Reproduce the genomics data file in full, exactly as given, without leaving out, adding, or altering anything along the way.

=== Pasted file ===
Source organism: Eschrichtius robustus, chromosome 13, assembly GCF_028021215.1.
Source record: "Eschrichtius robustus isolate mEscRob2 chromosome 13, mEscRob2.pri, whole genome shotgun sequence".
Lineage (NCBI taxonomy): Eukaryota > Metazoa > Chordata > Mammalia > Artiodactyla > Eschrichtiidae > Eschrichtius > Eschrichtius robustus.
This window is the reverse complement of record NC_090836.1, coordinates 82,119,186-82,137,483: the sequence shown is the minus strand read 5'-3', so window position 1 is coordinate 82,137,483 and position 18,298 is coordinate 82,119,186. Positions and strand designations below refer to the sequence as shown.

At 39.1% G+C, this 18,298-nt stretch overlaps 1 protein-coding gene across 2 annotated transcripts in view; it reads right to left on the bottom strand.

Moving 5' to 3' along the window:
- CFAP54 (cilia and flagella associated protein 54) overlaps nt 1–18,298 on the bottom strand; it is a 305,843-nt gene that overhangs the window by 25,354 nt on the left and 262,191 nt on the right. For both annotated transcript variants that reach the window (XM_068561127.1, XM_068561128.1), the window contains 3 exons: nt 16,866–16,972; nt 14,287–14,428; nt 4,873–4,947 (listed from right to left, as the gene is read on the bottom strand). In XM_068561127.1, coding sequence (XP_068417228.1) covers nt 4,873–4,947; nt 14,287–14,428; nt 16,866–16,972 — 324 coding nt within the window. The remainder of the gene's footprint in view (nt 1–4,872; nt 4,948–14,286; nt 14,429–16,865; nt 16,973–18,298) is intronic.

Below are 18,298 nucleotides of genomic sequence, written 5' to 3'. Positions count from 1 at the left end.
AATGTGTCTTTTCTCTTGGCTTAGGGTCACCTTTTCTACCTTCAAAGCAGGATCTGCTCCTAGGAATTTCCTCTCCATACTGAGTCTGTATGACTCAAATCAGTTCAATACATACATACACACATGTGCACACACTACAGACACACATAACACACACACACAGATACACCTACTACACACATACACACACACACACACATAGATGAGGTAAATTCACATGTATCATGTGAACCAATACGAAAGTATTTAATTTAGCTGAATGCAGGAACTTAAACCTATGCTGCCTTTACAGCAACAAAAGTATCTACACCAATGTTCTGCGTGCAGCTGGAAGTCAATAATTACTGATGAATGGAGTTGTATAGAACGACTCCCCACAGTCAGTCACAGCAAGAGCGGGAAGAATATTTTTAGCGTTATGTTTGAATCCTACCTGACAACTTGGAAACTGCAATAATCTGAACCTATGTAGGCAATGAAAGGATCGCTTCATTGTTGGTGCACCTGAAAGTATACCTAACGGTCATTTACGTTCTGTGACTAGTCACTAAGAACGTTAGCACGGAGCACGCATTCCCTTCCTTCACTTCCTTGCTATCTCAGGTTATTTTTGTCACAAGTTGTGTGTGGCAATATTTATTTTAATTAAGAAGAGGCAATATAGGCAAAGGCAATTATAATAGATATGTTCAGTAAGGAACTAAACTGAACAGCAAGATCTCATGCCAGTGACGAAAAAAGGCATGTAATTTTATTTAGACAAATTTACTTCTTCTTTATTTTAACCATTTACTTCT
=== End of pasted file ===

Source organism: Eschrichtius robustus, chromosome 13, assembly GCF_028021215.1.
Source record: "Eschrichtius robustus isolate mEscRob2 chromosome 13, mEscRob2.pri, whole genome shotgun sequence".
Lineage (NCBI taxonomy): Eukaryota > Metazoa > Chordata > Mammalia > Artiodactyla > Eschrichtiidae > Eschrichtius > Eschrichtius robustus.
This window is the reverse complement of record NC_090836.1, coordinates 82,119,186-82,137,483: the sequence shown is the minus strand read 5'-3', so window position 1 is coordinate 82,137,483 and position 18,298 is coordinate 82,119,186. Positions and strand designations below refer to the sequence as shown.

At 39.1% G+C, this 18,298-nt stretch overlaps 1 protein-coding gene across 2 annotated transcripts in view; it reads right to left on the bottom strand.

Moving 5' to 3' along the window:
- CFAP54 (cilia and flagella associated protein 54) overlaps nt 1–18,298 on the bottom strand; it is a 305,843-nt gene that overhangs the window by 25,354 nt on the left and 262,191 nt on the right. For both annotated transcript variants that reach the window (XM_068561127.1, XM_068561128.1), the window contains 3 exons: nt 16,866–16,972; nt 14,287–14,428; nt 4,873–4,947 (listed from right to left, as the gene is read on the bottom strand). In XM_068561127.1, coding sequence (XP_068417228.1) covers nt 4,873–4,947; nt 14,287–14,428; nt 16,866–16,972 — 324 coding nt within the window. The remainder of the gene's footprint in view (nt 1–4,872; nt 4,948–14,286; nt 14,429–16,865; nt 16,973–18,298) is intronic.

Below are 18,298 nucleotides of genomic sequence, written 5' to 3'. Positions count from 1 at the left end.
AATGTGTCTTTTCTCTTGGCTTAGGGTCACCTTTTCTACCTTCAAAGCAGGATCTGCTCCTAGGAATTTCCTCTCCATACTGAGTCTGTATGACTCAAATCAGTTCAATACATACATACACACATGTGCACACACTACAGACACACATAACACACACACACAGATACACCTACTACACACATACACACACACACACACATAGATGAGGTAAATTCACATGTATCATGTGAACCAATACGAAAGTATTTAATTTAGCTGAATGCAGGAACTTAAACCTATGCTGCCTTTACAGCAACAAAAGTATCTACACCAATGTTCTGCGTGCAGCTGGAAGTCAATAATTACTGATGAATGGAGTTGTATAGAACGACTCCCCACAGTCAGTCACAGCAAGAGCGGGAAGAATATTTTTAGCGTTATGTTTGAATCCTACCTGACAACTTGGAAACTGCAATAATCTGAACCTATGTAGGCAATGAAAGGATCGCTTCATTGTTGGTGCACCTGAAAGTATACCTAACGGTCATTTACGTTCTGTGACTAGTCACTAAGAACGTTAGCACGGAGCACGCATTCCCTTCCTTCACTTCCTTGCTATCTCAGGTTATTTTTGTCACAAGTTGTGTGTGGCAATATTTATTTTAATTAAGAAGAGGCAATATAGGCAAAGGCAATTATAATAGATATGTTCAGTAAGGAACTAAACTGAACAGCAAGATCTCATGCCAGTGACGAAAAAAGGCATGTAATTTTATTTAGACAAATTTACTTCTTCTTTATTTTAACCATTTACTTCT